All-Canadian first-rounder at Rogers Cup

MARK KEAST -- Toronto Sun

, Last Updated: 9:27 AM ET

Among a series of storylines that emerged out of yesterday's draw for the Rogers Cup was an all-Canadian, first-round matchup set for tomorrow that caught people's attention.

Frank Dancevic, from Niagara Falls, No. 96 in the ATP rankings, will go up against Peter Polansky of Thornhill, the junior whose battle back after a horrific fall from a third-floor hotel room in Mexico City in April made news around the tennis world.

The fact that two of four Canadian wild-card entries in a tournament featuring 64 players would draw each other in the first round is either fortunate or unfortunate, depending on how one spins it.

Dancevic felt that drawing his Davis Cup teammate and friend wasn't such a great thing.

"I guess it's good that one of us will make the second round," he said, trying to look at the bright side.

For Dancevic, this is his biggest tournament of the season.

His Davis Cup coach, Martin Laurendeau, says Dancevic has rebounded nicely since losing both matches at a Davis Cup tournament in Mexico, the event Polansky was at when he suffered his injuries.

Dancevic, who won a Challenger series event last weekend in Granby, Que. -- his second title of the season -- has moved from to No. 96 to No. 189 in seven months, making him the top-ranked Canadian singles player for the Rogers Cup.

"Frank wants to be more consistent," Laurendeau said. "He has tremendous momentum going into (tomorrow's) match. He is playing smarter points now. His experience (three years on the tour) is starting to kick in a bit. Peter has all this fortune behind him."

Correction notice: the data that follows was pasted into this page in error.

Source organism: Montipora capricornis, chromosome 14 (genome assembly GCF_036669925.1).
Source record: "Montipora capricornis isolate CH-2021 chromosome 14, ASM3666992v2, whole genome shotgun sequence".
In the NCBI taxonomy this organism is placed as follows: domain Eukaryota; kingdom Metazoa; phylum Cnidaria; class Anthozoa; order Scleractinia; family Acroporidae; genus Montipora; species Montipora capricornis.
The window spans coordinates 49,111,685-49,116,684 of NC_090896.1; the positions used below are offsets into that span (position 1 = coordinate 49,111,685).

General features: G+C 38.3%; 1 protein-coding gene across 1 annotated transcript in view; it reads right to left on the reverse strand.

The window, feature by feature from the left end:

Polansky's comeback after taking more than 420 stitches to both legs -- millimeters from severing the femoral artery, which potentially would have been fatal -- is the talk of the Canadian tennis community, according to tournament director Grant Connell.

That and the number of junior Canadian male players, such as Polansky, Dancevic, and North Vancouver's Philip Bester, rising through the ranks.

"There is no real pressure on me (going into tomorrow)," Polansky said. "After (the accident), I wasn't expecting to play in this. In early July, I started playing well. My speed might be a bit weaker than before the accident, but I think my anticipation skills have stepped up. I feel good."

Several other interesting storylines shook loose after yesterday's draw, all the product of what some are calling a "blockbuster field" for the Rogers Cup compared to other ATP and Masters Series events this year: Nine of the top 10 players and 18 of the top 20 are taking part.

One is the possibility of a third-round all-American matchup between Americans James Blake and Andy Roddick, ranked 10th.

Blake, fifth in ATP rankings, takes on Bester, one of the four wild-card entries along with Dancevic and Polansky, in the first round. Toronto's Daniel Nestor, known more for his doubles exploits, is the other wild-card.

None of the three Canadians trying to earn qualifying spots in the tournament -- Pierre-Ludovic Duclos of Ste. Foy, Que., Milan Pokrajac of Mississauga, and Rob Steckley of Thornhill -- were able to advance.

The Rogers Cup, with a total purse of $2.45 million US, runs until Aug. 13.


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